All 15 SADC leaders have been cited as respondents in the landmark legal case, launched by farmers Luke Tembani and Ben Freeth, in place of his late father-in-law Mike Campbell. The application was originally made to the SADC Tribunal last year and is the first time in legal history that a group of heads of state is being cited by an individual as the respondent in an application to an international court.
The application to SADC was the last legal challenge that Campbell would make, after spearheading an historic legal battle in the Tribunal against Robert Mugabe and his land grab campaign. The Tribunal ruled in 2008 that the land grab scheme was unlawful, and ordered Mugabe’s government to compensate farmers who lost land, and protect the remaining farmers from future illegal seizures. That year, just months before the Tribunal ruled in his favour, Campbell, his wife and Freeth were abducted and severely beaten. Their homes were then burned down in 2009 and Campbell eventually died in April last year, as a result of the serious injuries he had received.
The Mugabe regime meanwhile ignored the Tribunal’s rulings and was repeatedly held in contempt because of ongoing land seizures and threats against the remaining commercial farming community. But the biggest shock was yet to come when SADC leaders last year suspended the court, instead of taking Mugabe to task.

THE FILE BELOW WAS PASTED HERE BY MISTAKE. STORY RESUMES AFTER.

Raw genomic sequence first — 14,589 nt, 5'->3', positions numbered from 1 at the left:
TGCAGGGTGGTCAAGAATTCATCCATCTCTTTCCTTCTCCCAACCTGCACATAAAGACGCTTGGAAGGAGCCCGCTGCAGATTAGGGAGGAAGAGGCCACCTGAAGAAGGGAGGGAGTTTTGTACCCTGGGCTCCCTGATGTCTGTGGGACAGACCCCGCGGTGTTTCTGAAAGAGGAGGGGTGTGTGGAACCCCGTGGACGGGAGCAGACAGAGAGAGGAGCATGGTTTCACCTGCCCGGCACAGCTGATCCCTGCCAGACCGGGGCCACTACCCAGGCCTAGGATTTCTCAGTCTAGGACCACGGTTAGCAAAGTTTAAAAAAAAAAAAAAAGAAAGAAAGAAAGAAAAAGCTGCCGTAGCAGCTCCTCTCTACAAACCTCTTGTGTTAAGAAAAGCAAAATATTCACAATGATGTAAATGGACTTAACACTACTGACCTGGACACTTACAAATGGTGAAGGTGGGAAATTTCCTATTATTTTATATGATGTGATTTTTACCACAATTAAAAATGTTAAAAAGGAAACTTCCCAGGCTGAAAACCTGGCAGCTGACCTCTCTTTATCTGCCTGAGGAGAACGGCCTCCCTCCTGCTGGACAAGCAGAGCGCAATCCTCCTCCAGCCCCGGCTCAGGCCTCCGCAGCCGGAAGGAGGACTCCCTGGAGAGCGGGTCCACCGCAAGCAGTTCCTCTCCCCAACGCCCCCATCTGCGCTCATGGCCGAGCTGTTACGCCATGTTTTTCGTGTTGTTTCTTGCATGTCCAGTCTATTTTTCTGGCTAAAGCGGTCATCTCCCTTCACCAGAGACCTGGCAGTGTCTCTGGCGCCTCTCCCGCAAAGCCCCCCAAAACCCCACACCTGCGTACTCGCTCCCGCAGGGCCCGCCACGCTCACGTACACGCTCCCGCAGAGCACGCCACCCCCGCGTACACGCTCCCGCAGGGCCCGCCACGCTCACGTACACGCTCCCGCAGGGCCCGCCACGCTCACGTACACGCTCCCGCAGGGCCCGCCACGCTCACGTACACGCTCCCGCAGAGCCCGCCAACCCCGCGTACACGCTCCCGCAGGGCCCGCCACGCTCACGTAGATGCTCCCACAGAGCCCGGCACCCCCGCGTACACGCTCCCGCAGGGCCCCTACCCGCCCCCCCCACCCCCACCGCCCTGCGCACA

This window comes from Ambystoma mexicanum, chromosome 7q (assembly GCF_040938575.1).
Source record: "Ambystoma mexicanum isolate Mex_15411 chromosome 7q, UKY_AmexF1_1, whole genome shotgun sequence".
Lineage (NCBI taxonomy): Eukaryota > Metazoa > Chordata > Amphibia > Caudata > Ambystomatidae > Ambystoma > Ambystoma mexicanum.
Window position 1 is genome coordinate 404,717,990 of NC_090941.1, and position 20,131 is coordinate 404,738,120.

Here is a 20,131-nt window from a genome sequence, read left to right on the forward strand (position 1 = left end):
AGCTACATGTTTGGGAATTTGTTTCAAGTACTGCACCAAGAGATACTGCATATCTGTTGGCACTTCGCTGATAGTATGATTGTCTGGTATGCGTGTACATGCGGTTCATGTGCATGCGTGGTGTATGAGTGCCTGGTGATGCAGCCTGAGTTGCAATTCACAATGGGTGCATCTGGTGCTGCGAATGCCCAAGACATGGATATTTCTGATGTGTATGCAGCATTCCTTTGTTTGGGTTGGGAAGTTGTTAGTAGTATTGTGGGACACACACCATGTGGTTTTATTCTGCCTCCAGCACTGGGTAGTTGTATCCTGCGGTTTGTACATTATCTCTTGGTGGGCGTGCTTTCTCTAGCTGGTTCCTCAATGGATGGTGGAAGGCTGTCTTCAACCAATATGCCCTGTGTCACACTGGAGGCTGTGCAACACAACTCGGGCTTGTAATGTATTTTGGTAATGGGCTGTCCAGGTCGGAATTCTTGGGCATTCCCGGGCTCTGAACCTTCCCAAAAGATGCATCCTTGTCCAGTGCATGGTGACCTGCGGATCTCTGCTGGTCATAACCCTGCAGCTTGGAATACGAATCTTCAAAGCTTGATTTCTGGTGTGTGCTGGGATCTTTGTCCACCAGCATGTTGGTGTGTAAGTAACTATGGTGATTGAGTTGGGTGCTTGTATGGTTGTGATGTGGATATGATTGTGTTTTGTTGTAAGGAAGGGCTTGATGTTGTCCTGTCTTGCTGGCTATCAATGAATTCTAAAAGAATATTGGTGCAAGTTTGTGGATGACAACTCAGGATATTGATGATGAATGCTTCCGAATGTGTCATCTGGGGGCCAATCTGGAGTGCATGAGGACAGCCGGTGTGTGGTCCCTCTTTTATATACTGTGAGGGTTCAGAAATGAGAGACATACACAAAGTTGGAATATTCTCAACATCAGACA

Freeth and Tembani, who was evicted from his farm in 2009, are now taking their case against SADC leaders to the African Commission on Human and People’s Rights, in the hope the case will be handed to the Commission’s human rights court.
Freeth told SW Radio Africa on Thursday that the Commission is meeting in The Gambia next week, where their challenge is set to be debated. He explained that if the Commission agrees, the case will then be handed to the African Court on Human and People’s Rights. The Court forms part of the Commission’s protective mandate, in that it makes final and binding decisions on human rights violations. However, only twenty six African states have ratified the Protocol that established the court, and this does not include Zimbabwe.
“What SADC leaders did in closing the Tribunal was a breach of international law and a breach of the SADC Treaty, and, essentially, a breach of human rights. We have seen in Zimbabwe how, when the rule of law fails, everything fails and this does not bode well for Southern Africa,” Freeth explained.
He added: “We are not just making this challenge as individuals or even just on behalf of farmers. We are representing all Southern African citizens whose human rights have been infringed by the closure of the Tribunal.”
The Commission will be gathering in The Gambia for its 11th Extra Ordinary session from next Tuesday. SW Radio AfricaPost published in: News